Tarantool - Download_curl | sudo apt-key add - release = `lsb_release -c -s` # install…


Tarantool_GitHub is where people build software. More than 15 million people use GitHub to discover, fork, and contribute to over…

tarantool/nginx_upstream_module_nginx_upstream_module - Tarantool NginX upstream module (REST, JSON API, websockets, load balancing)

How to use those technologies

Here is an example of nginx.conf file. As you can see, this is a regular NginX upstream. Here we have the “tnt_pass” directive telling NginX that there is a Tarantool upstream in a specified location.

— nginx-tnt.conf

http {


upstream tnt {server;keepalive 1000;}server {listen 8081;


location /api/do {tnt_pass_http_request parse_args;tnt_pass tnt;}}}

Here is links to docs:

Well, we’ve connected NginX with Tarantool. So, what is the next step? We need to write a function and to store this function in a file. I stored it in a file named “app.lua”.

Here is a link to Tarantool doc:

-- Bootstrap Tarantoolbox.cfg { listen='*:3301' }

-- Grantsbox.once('grants', function()box.schema.user.grant('guest', 'read,write,execute', 'universe')end)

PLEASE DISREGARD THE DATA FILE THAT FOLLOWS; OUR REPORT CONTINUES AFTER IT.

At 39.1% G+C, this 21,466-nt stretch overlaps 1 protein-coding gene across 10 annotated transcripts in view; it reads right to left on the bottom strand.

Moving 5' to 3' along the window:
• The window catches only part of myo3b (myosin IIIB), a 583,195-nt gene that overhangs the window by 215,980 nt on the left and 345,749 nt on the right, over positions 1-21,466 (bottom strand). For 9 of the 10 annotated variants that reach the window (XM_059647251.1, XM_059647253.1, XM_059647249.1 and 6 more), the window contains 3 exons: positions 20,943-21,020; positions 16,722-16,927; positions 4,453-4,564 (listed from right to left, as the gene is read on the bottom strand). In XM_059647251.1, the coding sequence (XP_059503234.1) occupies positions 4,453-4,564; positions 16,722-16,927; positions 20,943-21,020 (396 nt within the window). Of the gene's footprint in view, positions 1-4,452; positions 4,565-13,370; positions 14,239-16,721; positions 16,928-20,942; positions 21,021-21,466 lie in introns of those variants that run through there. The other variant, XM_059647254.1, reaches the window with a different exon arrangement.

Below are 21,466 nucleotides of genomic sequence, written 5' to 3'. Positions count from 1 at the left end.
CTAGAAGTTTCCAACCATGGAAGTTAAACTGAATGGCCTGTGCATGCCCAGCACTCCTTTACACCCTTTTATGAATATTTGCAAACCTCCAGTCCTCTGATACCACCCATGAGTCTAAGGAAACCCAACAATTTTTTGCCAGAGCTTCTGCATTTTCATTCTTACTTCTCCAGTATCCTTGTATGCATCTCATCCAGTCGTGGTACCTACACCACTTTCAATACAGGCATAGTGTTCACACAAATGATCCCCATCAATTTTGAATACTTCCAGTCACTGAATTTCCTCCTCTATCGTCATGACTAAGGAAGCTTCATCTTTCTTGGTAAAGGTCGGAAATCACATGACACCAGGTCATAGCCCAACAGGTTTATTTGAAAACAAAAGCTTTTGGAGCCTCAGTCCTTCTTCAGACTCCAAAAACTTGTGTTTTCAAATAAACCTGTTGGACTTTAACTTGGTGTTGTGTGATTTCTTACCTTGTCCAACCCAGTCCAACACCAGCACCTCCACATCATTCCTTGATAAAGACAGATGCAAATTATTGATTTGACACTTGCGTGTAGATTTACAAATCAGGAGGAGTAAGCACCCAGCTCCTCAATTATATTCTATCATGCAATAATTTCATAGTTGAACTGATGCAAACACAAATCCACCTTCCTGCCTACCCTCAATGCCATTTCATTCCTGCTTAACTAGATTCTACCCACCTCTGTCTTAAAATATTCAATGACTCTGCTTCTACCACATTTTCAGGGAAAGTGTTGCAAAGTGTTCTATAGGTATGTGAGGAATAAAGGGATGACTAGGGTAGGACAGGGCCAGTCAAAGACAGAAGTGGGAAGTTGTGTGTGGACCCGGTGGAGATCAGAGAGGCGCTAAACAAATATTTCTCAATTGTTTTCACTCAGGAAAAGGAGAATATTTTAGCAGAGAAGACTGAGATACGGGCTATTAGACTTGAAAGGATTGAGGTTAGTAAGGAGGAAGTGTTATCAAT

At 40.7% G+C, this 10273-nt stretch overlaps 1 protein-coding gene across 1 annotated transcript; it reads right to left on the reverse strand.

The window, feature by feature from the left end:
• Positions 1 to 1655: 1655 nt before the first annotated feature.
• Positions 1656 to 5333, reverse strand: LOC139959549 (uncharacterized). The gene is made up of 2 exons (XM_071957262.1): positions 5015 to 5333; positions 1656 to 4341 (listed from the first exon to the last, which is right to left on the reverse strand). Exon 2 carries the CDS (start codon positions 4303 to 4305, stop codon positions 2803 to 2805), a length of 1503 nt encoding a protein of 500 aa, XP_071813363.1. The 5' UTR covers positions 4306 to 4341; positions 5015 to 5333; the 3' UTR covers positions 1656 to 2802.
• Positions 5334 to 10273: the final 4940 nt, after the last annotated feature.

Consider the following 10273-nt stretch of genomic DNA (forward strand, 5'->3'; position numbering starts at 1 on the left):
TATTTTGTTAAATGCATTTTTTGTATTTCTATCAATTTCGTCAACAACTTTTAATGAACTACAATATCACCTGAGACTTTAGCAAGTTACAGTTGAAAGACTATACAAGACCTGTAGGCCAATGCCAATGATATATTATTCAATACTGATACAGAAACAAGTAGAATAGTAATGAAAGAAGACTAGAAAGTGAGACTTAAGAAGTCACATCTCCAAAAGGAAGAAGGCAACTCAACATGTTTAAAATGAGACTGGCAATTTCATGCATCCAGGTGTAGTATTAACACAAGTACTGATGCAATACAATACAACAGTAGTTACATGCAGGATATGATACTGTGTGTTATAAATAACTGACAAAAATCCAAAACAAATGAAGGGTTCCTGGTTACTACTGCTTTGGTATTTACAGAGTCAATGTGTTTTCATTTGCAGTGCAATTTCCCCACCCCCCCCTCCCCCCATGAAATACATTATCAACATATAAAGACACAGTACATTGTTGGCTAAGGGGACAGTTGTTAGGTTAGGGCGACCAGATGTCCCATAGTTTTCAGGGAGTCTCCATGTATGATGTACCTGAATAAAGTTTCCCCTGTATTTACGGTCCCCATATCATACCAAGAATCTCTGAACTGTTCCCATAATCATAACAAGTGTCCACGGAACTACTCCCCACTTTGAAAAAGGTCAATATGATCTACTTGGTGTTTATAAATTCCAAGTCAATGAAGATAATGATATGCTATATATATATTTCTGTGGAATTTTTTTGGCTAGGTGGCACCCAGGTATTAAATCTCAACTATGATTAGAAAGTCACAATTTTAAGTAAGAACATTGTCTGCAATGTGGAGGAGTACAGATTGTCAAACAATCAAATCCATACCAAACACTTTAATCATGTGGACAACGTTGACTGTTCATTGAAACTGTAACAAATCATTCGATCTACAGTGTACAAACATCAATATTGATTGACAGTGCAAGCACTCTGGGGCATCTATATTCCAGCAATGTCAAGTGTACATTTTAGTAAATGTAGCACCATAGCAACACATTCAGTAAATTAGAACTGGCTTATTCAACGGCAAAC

-- Global variablehello_str = 'Hello'

-- functionfunction api(http_request)local str = hello_strif http_request.method == 'GET' thenstr = 'Goodbye'endreturn 'first', 2, { str .. 'world!' }, http_request.argsend

Let’s take a closer look at this Lua code.

box.cfg {} — it is telling Tarantool to start listening at port 3301, and it can also take other parameters.

box.once — it is telling Tarantool to call some function once in a lifetime.

function api() — this is our function that I’m going to call soon. That function is pretty simple, it takes an HTTP request as the first argument and it returns an array of values.

I stored this code in a file named “app.lua”. I can execute it just by starting a Tarantool binary.

$> tarantool app.lua

Let’s call our function by using an HTTP GET request. I use “wget” for this. By default, “wget” puts the result into a file. So, I use “cat” to extract the content of this file.

$ wget ''

$ cat do*{ “id”:0, # — unique identifier of the request“result”: [ # — is what our Tarantool function returns

\[“first”\], \[2\], \[{


   “1”:”Goodbye world!”  



Those benchmarks are running with production data.

Input data for this benchmark is a large JSON object. Each object has an average size of 2 KBytes.

Single server, 4 core CPU, 90GB RAM, OS Ubuntu 14.04.1 LTS

For this test, we use only one NginX worker. This worker is a ROUND-ROBIN balancer. The worker is balancing the workload for two Tarantool instances. The instances are tied via sharding.

These charts are showing us the number of reads per second. The top chart shows latencies (ms).


Here we can see more charts. These charts are showing the number of writes per second. The top chart shows latencies (ms).


Impressive! Do you think so?

In the next article I’ll write about REST and JSON RPC in details.